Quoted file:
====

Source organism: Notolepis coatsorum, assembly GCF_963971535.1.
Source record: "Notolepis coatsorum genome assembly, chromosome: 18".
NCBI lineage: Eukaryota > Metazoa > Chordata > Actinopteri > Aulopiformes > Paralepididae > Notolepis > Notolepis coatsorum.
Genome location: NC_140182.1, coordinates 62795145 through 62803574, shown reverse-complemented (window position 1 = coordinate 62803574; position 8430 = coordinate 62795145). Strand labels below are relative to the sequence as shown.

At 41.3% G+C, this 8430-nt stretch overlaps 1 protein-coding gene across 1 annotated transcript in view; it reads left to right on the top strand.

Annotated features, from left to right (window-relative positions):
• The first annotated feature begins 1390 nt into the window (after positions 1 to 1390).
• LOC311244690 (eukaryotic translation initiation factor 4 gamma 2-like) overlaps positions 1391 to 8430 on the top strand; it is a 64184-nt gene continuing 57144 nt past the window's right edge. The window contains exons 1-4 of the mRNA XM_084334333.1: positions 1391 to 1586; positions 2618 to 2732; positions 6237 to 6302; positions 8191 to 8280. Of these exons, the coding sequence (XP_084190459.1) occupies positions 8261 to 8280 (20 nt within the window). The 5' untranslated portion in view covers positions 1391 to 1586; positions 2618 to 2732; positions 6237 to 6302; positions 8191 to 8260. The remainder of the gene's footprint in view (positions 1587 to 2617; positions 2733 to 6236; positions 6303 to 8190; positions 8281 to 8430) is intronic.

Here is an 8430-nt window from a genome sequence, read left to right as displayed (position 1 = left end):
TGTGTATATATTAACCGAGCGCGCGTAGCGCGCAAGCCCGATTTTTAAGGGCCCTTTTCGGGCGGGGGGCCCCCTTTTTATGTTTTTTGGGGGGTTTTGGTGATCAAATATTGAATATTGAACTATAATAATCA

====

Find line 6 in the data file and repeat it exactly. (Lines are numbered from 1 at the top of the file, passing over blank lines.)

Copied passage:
Annotated features, from left to right (window-relative positions):